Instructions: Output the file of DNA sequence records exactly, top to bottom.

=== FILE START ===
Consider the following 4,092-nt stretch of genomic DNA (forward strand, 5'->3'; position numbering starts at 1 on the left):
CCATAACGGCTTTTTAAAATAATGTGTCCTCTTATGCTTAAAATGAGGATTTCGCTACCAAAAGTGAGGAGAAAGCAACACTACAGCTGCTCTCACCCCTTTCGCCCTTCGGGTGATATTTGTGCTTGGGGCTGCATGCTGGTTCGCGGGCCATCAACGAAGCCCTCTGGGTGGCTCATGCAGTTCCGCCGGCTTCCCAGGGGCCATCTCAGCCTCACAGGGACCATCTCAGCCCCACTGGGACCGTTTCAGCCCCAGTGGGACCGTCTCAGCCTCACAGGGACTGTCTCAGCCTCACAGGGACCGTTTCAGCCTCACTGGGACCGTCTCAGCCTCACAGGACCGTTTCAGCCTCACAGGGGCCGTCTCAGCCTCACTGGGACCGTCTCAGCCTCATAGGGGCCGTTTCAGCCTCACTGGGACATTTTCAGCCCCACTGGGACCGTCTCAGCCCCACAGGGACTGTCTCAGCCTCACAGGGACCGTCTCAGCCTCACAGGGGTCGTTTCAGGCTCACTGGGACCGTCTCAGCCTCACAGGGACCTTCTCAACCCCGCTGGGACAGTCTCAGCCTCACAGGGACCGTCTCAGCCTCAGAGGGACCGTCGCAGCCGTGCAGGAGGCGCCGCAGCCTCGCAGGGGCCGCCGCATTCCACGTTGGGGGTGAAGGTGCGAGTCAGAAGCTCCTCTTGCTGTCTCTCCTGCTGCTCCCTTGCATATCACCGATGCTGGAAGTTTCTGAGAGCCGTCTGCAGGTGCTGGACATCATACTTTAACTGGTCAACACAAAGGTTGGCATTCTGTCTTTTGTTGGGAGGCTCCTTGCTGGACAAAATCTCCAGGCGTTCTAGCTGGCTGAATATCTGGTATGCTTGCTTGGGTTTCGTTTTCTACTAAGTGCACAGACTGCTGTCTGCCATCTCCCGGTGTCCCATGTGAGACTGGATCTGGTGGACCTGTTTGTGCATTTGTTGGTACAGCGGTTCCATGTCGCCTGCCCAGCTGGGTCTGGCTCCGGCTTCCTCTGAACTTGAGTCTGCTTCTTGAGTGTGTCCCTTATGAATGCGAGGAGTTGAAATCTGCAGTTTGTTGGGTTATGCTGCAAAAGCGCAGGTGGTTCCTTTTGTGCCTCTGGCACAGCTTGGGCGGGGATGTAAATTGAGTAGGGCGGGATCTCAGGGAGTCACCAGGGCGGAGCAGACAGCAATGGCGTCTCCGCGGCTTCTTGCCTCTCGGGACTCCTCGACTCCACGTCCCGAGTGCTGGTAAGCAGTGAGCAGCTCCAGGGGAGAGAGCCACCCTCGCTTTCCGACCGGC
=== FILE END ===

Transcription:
Consider the following 4,092-nt stretch of genomic DNA (forward strand, 5'->3'; position numbering starts at 1 on the left):
CCATAACGGCTTTTTAAAATAATGTGTCCTCTTATGCTTAAAATGAGGATTTCGCTACCAAAAGTGAGGAGAAAGCAACACTACAGCTGCTCTCACCCCTTTCGCCCTTCGGGTGATATTTGTGCTTGGGGCTGCATGCTGGTTCGCGGGCCATCAACGAAGCCCTCTGGGTGGCTCATGCAGTTCCGCCGGCTTCCCAGGGGCCATCTCAGCCTCACAGGGACCATCTCAGCCCCACTGGGACCGTTTCAGCCCCAGTGGGACCGTCTCAGCCTCACAGGGACTGTCTCAGCCTCACAGGGACCGTTTCAGCCTCACTGGGACCGTCTCAGCCTCACAGGACCGTTTCAGCCTCACAGGGGCCGTCTCAGCCTCACTGGGACCGTCTCAGCCTCATAGGGGCCGTTTCAGCCTCACTGGGACATTTTCAGCCCCACTGGGACCGTCTCAGCCCCACAGGGACTGTCTCAGCCTCACAGGGACCGTCTCAGCCTCACAGGGGTCGTTTCAGGCTCACTGGGACCGTCTCAGCCTCACAGGGACCTTCTCAACCCCGCTGGGACAGTCTCAGCCTCACAGGGACCGTCTCAGCCTCAGAGGGACCGTCGCAGCCGTGCAGGAGGCGCCGCAGCCTCGCAGGGGCCGCCGCATTCCACGTTGGGGGTGAAGGTGCGAGTCAGAAGCTCCTCTTGCTGTCTCTCCTGCTGCTCCCTTGCATATCACCGATGCTGGAAGTTTCTGAGAGCCGTCTGCAGGTGCTGGACATCATACTTTAACTGGTCAACACAAAGGTTGGCATTCTGTCTTTTGTTGGGAGGCTCCTTGCTGGACAAAATCTCCAGGCGTTCTAGCTGGCTGAATATCTGGTATGCTTGCTTGGGTTTCGTTTTCTACTAAGTGCACAGACTGCTGTCTGCCATCTCCCGGTGTCCCATGTGAGACTGGATCTGGTGGACCTGTTTGTGCATTTGTTGGTACAGCGGTTCCATGTCGCCTGCCCAGCTGGGTCTGGCTCCGGCTTCCTCTGAACTTGAGTCTGCTTCTTGAGTGTGTCCCTTATGAATGCGAGGAGTTGAAATCTGCAGTTTGTTGGGTTATGCTGCAAAAGCGCAGGTGGTTCCTTTTGTGCCTCTGGCACAGCTTGGGCGGGGATGTAAATTGAGTAGGGCGGGATCTCAGGGAGTCACCAGGGCGGAGCAGACAGCAATGGCGTCTCCGCGGCTTCTTGCCTCTCGGGACTCCTCGACTCCACGTCCCGAGTGCTGGTAAGCAGTGAGCAGCTCCAGGGGAGAGAGCCACCCTCGCTTTCCGACCGGC